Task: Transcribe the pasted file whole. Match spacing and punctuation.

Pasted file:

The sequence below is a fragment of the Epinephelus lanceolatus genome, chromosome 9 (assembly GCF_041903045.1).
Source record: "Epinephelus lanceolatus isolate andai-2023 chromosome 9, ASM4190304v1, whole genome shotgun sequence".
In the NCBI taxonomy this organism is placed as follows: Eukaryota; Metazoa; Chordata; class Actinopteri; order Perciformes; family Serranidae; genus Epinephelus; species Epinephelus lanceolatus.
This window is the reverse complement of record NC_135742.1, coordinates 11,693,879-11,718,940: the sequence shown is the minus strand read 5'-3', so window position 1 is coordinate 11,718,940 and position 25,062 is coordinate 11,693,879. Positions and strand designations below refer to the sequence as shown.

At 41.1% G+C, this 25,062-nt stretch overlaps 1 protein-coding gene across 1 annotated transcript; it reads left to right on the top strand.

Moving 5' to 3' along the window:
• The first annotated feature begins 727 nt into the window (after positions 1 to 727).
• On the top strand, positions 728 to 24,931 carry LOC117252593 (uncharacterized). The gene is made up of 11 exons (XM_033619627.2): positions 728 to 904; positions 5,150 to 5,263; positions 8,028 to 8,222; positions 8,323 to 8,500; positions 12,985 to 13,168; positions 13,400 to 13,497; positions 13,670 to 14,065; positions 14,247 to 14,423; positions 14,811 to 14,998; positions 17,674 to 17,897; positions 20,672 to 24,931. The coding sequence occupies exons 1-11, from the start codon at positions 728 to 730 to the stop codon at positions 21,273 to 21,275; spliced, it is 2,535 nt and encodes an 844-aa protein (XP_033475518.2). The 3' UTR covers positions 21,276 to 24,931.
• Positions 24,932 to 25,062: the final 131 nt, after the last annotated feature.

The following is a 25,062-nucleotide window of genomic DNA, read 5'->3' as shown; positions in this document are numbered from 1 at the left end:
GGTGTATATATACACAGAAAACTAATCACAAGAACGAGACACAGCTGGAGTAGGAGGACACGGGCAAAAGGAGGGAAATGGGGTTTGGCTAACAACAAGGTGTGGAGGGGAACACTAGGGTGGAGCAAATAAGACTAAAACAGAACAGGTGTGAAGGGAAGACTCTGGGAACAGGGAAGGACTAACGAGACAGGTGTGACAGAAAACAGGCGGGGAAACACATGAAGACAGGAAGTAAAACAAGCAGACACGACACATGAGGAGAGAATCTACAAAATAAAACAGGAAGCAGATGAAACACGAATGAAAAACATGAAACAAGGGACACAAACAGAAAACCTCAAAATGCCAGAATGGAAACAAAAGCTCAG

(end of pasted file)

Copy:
The sequence below is a fragment of the Epinephelus lanceolatus genome, chromosome 9 (assembly GCF_041903045.1).
Source record: "Epinephelus lanceolatus isolate andai-2023 chromosome 9, ASM4190304v1, whole genome shotgun sequence".
In the NCBI taxonomy this organism is placed as follows: Eukaryota; Metazoa; Chordata; class Actinopteri; order Perciformes; family Serranidae; genus Epinephelus; species Epinephelus lanceolatus.
This window is the reverse complement of record NC_135742.1, coordinates 11,693,879-11,718,940: the sequence shown is the minus strand read 5'-3', so window position 1 is coordinate 11,718,940 and position 25,062 is coordinate 11,693,879. Positions and strand designations below refer to the sequence as shown.

At 41.1% G+C, this 25,062-nt stretch overlaps 1 protein-coding gene across 1 annotated transcript; it reads left to right on the top strand.

Moving 5' to 3' along the window:
• The first annotated feature begins 727 nt into the window (after positions 1 to 727).
• On the top strand, positions 728 to 24,931 carry LOC117252593 (uncharacterized). The gene is made up of 11 exons (XM_033619627.2): positions 728 to 904; positions 5,150 to 5,263; positions 8,028 to 8,222; positions 8,323 to 8,500; positions 12,985 to 13,168; positions 13,400 to 13,497; positions 13,670 to 14,065; positions 14,247 to 14,423; positions 14,811 to 14,998; positions 17,674 to 17,897; positions 20,672 to 24,931. The coding sequence occupies exons 1-11, from the start codon at positions 728 to 730 to the stop codon at positions 21,273 to 21,275; spliced, it is 2,535 nt and encodes an 844-aa protein (XP_033475518.2). The 3' UTR covers positions 21,276 to 24,931.
• Positions 24,932 to 25,062: the final 131 nt, after the last annotated feature.

The following is a 25,062-nucleotide window of genomic DNA, read 5'->3' as shown; positions in this document are numbered from 1 at the left end:
GGTGTATATATACACAGAAAACTAATCACAAGAACGAGACACAGCTGGAGTAGGAGGACACGGGCAAAAGGAGGGAAATGGGGTTTGGCTAACAACAAGGTGTGGAGGGGAACACTAGGGTGGAGCAAATAAGACTAAAACAGAACAGGTGTGAAGGGAAGACTCTGGGAACAGGGAAGGACTAACGAGACAGGTGTGACAGAAAACAGGCGGGGAAACACATGAAGACAGGAAGTAAAACAAGCAGACACGACACATGAGGAGAGAATCTACAAAATAAAACAGGAAGCAGATGAAACACGAATGAAAAACATGAAACAAGGGACACAAACAGAAAACCTCAAAATGCCAGAATGGAAACAAAAGCTCAG